Chicago Bears Lineman Offers Support to Bullied Nine-Year-Old
Bullies now have to think twice before targeting 9-year-old Andrew Oyston, an elementary school student from Huntley, Ill., thanks to Chicago Bears offensive lineman Kyle Long.
Andrew's father, Frank, reached out to Long in early April on Twitter, sharing the story of his son's travails on the school bus:
@Ky1eLong quick question. My son is being teased on the school bus and being called all sorts of names.-- frank oyston (@Frankoyston) April 8, 2014
@Ky1eLong Is there any chance he could meet you when you get back in town and have a talk to you.He is a huge fan it would make his day-- frank oyston (@Frankoyston) April 8, 2014
Long replied less than 20 minutes after Frank reached out to him:
"Initially I just saw a dad that was in a tough spot with a kid that was obviously going through some things," Long told ESPN Chicago this past Monday. "As somebody that didn't have the best elementary and middle school experience, I can relate a lot to what Andrew is going through. I didn't know his specific situation, but the riding of the bus deal was kind of tough for me as well [as a child]."
Though riding the bus never came to fruition, Long and Andrew's father traded direct messages on Twitter for nearly a month, per FOX Sports, before settling on a date on which Long could come and meet Andrew. And thus, this past Saturday, Long made an appearance at a birthday party for Andrew's sister at Chuck E. Cheese.
Stackin tickets with my man Andrew pic.twitter.com/4cMHcDNQQ2-- Kyle Long (@Ky1eLong) May 3, 2014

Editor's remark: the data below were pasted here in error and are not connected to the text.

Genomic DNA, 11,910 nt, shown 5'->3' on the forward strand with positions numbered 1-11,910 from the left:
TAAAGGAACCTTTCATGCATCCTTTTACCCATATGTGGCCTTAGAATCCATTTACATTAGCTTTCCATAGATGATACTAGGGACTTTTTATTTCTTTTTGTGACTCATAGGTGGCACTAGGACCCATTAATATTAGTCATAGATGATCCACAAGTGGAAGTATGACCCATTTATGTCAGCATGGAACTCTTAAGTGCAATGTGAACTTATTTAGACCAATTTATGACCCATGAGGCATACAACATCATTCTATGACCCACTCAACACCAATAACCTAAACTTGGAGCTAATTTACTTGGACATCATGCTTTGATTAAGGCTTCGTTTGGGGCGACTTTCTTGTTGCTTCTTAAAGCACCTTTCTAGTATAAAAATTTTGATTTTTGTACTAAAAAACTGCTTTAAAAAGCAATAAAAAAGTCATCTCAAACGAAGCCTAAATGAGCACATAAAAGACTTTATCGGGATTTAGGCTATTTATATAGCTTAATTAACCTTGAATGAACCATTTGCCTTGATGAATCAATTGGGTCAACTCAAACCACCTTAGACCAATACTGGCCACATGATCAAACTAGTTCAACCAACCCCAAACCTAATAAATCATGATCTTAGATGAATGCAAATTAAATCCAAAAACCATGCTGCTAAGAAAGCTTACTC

Another picture of me and Andrew at Chuck E Cheese.... This was our "KenChuckE Derby" pose pic.twitter.com/YIyRGx4060-- Kyle Long (@Ky1eLong) May 5, 2014
Andrew's father, Frank, told ESPN Chicago that Long came back with the family to their house at the conclusion of the party, volunteering to go in their backyard and throw a football around. "That was the kids' favorite part," Frank said.
"There was no point and time when we sat down and had a serious conversation," Long told ESPN Chicago, referring to Andrew. "He just needed somebody to hang out with and have a strong male presence, like an older brother-type deal. If that's the role that needs to be played, I have no problem with that. He's a really great kid."
Long's generosity is earning some well-deserved praise. The Northwest Herald's editorial board wrote the following about the Bears lineman: "Many kids look at professional athletes - rightly or wrongly - as role models. Few athletes rise to the level of such consideration. It appears Long, who is the son of Pro Football Hall of Famer Howie Long, rises to such a level."
With a 6'6", 313-pound man now firmly in his corner, bullies might want to reconsider picking on Andrew. After all, Long has 52 other equally massive teammates to call upon if necessary.
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